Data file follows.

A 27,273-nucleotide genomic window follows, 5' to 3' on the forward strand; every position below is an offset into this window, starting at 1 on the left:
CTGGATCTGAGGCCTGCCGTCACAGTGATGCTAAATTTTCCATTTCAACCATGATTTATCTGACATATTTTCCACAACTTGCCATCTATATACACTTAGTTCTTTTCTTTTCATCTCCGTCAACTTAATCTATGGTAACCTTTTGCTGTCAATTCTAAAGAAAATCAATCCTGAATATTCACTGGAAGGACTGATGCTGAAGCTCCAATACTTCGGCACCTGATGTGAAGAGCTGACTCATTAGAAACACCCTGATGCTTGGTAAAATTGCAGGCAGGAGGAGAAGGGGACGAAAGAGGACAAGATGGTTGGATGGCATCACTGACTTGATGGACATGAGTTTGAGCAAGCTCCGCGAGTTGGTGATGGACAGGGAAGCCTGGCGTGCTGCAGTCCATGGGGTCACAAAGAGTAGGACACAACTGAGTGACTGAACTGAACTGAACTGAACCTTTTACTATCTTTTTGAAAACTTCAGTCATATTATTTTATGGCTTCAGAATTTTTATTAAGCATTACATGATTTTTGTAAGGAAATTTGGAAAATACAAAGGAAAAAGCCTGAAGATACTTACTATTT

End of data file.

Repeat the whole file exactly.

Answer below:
A 27,273-nucleotide genomic window follows, 5' to 3' on the forward strand; every position below is an offset into this window, starting at 1 on the left:
CTGGATCTGAGGCCTGCCGTCACAGTGATGCTAAATTTTCCATTTCAACCATGATTTATCTGACATATTTTCCACAACTTGCCATCTATATACACTTAGTTCTTTTCTTTTCATCTCCGTCAACTTAATCTATGGTAACCTTTTGCTGTCAATTCTAAAGAAAATCAATCCTGAATATTCACTGGAAGGACTGATGCTGAAGCTCCAATACTTCGGCACCTGATGTGAAGAGCTGACTCATTAGAAACACCCTGATGCTTGGTAAAATTGCAGGCAGGAGGAGAAGGGGACGAAAGAGGACAAGATGGTTGGATGGCATCACTGACTTGATGGACATGAGTTTGAGCAAGCTCCGCGAGTTGGTGATGGACAGGGAAGCCTGGCGTGCTGCAGTCCATGGGGTCACAAAGAGTAGGACACAACTGAGTGACTGAACTGAACTGAACTGAACCTTTTACTATCTTTTTGAAAACTTCAGTCATATTATTTTATGGCTTCAGAATTTTTATTAAGCATTACATGATTTTTGTAAGGAAATTTGGAAAATACAAAGGAAAAAGCCTGAAGATACTTACTATTT